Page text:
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Air Force Academy grad, NCAA champion gymnast ‘back home’

Marci McGlinn Rogers

Marci McGlinn Rogers

I’m an inveterate “achiever believer” and would like to pass along a top-drawer candidate for said recognition. The “Oscar” goes to … hello, drumbeat … Marci McGlinn Rogers!

Yes, Marci was making her mark even before donning her mortarboard in June 1981 from Prescott High School, where she won three U.S. Gymnastics Federation state championships. And further icing on the cake would come later when — during her time as a cadet at the U.S Air Force Academy — she went on to win NCAA championships in vaulting in 1984 and 1985; thus, earning her all-American status in that gymnastics event. (Vaulting? That entails running at breakneck speed before doing a palms-down hit on a table, followed by one and a half flips before landing on a mat. I’ve witnessed the event many times on TV during gymnastic competition in the Olympics, and it never ceases to be, in a word … or maybe two words if you’re a purist … hair-raising.)

Leading up to her graduation from PHS, Marci confided to me that “I had my heart set” on attending the Academy, and it was thanks to then-U.S. Sen. Dennis DeConcini’s nomination that paved her way to bringing fruition to the ambition. But her selection, she recalled, was not universally embraced in the Prescott community because it was an unconventional choice. You see, the Academy had just opened its doors to women in 1977, and some men at the Academy were still getting used to the idea and complained that the women were “taking some male’s place.”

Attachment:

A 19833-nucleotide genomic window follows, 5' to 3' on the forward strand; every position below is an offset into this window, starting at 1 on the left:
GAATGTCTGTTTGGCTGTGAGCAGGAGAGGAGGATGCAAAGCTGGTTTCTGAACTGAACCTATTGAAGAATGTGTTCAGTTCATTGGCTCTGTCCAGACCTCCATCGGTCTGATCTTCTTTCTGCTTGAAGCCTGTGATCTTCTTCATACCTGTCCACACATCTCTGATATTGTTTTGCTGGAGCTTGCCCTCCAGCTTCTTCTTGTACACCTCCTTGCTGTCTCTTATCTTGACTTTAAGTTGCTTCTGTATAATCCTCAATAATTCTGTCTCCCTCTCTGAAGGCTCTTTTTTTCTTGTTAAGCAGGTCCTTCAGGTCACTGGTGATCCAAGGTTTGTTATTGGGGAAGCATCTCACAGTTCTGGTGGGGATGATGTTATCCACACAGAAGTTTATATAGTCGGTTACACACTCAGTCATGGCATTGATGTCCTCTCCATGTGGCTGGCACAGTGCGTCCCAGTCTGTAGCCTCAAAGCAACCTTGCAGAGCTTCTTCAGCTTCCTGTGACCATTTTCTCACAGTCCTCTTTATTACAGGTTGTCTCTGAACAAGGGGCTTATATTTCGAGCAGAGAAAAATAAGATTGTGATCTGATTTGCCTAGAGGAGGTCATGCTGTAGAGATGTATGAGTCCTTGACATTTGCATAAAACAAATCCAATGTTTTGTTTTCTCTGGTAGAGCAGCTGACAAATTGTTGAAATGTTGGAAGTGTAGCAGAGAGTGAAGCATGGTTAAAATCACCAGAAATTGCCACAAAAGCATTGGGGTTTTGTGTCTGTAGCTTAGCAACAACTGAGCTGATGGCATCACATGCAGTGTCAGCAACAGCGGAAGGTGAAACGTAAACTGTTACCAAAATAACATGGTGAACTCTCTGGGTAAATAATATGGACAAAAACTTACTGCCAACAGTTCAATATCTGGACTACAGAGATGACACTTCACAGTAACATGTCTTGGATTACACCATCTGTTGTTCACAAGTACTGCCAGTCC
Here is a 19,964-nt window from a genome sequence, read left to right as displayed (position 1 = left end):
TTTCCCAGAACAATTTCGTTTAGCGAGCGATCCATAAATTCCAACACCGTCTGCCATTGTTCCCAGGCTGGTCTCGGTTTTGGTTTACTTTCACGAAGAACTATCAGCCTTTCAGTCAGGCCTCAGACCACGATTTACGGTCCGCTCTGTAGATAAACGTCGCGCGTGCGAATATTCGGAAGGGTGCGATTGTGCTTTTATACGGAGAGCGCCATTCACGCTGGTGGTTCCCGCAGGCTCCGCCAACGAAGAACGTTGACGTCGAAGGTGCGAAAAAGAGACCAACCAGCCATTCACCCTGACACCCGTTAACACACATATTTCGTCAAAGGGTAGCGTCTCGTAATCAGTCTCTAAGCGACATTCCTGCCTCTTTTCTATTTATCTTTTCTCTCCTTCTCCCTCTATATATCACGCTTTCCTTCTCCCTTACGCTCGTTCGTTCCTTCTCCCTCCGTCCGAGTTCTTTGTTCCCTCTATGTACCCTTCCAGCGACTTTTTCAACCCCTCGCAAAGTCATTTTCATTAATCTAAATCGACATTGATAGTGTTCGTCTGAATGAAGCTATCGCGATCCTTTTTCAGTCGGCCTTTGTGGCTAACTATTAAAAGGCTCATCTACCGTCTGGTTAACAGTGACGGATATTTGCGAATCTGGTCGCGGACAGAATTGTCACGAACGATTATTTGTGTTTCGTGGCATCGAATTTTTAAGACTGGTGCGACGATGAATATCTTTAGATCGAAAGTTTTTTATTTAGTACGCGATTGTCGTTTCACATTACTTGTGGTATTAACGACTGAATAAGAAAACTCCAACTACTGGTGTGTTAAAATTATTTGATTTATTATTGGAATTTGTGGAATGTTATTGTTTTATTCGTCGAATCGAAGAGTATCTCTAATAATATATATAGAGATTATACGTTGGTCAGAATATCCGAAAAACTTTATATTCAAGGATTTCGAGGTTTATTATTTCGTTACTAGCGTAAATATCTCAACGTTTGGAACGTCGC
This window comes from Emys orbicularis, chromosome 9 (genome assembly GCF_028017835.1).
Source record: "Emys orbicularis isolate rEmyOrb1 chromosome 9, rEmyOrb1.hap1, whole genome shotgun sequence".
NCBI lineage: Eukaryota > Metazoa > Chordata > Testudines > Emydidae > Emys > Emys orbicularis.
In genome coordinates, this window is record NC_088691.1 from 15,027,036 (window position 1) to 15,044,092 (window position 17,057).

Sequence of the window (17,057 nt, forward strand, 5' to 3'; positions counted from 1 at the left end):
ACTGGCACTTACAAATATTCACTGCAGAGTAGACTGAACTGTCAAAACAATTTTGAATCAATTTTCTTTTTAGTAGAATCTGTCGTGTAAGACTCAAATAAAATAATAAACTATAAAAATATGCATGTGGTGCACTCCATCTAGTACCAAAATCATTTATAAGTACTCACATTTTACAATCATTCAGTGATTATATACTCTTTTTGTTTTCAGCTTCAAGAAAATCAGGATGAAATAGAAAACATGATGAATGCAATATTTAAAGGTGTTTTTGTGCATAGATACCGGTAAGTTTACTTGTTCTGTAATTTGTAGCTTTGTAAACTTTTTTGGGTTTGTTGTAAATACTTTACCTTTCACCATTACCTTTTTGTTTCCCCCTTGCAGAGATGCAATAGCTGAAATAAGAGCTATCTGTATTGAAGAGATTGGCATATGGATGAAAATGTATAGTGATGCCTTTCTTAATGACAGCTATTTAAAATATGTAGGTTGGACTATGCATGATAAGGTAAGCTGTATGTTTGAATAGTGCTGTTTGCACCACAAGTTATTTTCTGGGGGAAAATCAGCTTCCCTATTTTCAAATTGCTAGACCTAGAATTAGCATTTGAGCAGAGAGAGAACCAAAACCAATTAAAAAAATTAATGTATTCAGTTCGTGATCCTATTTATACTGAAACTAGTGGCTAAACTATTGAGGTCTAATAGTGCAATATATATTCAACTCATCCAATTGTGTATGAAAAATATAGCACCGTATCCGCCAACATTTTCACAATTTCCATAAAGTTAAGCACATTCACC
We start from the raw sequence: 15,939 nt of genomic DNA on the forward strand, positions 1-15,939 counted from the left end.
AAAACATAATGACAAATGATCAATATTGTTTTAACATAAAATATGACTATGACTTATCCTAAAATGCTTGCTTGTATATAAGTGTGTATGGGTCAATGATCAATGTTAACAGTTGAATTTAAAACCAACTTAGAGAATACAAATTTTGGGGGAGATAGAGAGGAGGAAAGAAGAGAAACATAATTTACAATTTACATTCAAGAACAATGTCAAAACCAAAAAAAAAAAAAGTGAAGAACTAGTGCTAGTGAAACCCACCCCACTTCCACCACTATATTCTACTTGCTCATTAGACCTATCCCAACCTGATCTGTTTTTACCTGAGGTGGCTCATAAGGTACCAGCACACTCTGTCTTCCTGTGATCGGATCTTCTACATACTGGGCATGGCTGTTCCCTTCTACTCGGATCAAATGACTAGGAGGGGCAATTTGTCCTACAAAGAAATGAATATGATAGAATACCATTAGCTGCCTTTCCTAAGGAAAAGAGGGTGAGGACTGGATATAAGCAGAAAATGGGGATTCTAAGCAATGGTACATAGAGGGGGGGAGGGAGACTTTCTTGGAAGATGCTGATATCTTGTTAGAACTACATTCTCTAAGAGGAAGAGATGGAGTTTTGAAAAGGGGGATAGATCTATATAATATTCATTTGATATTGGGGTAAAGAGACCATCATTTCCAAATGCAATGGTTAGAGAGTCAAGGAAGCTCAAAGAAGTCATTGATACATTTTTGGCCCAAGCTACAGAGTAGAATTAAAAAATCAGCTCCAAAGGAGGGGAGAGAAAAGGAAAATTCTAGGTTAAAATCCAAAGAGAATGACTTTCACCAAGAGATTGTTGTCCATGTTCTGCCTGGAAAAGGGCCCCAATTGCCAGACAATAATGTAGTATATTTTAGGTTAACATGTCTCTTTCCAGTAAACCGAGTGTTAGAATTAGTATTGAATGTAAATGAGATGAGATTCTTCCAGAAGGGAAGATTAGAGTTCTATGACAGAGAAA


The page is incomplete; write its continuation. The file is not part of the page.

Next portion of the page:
Overall, though, her time at the Academy was “a great experience,” she said, that involved a core curriculum leading to a general engineering degree, with her chosen specialized area focusing on political science. Her first duty station following graduation involved technical training at Keesler Air Force Base in Biloxi, Mississippi, for six months before transferring to Randolph AFB in San Antonio, Texas, for almost five years.

It was soon after her arrival at Randolph when she took on the challenge of establishing the Air Force’s first micro computer network that would fan out to 13 of the AF’s training bases. “Let’s give this project to the new kid,” she quoted a senior officer as saying at the time. “Let’s let the little lieutenant do that,” the commanding officer added, she noted with a smile. Well, they did … and she did … and yes, that “little lieutenant” went on to be promoted to captain, before leaving the Air Force after seven and a half years of active duty in order to help care for her mother-in-law, who was suffering from cancer.

Marci is now “back home” in Arizona, residing in Scottsdale. And there’s one other intriguing twist to convey. You see, she graduated from the Academy in 1985 and her younger sister, Shannon, also a Prescott High grad, followed up by graduating from the selfsame Academy in 1995. When it comes to “flying high” in Uncle Sam’s Air Force, they symbolize quite the proud tradition.

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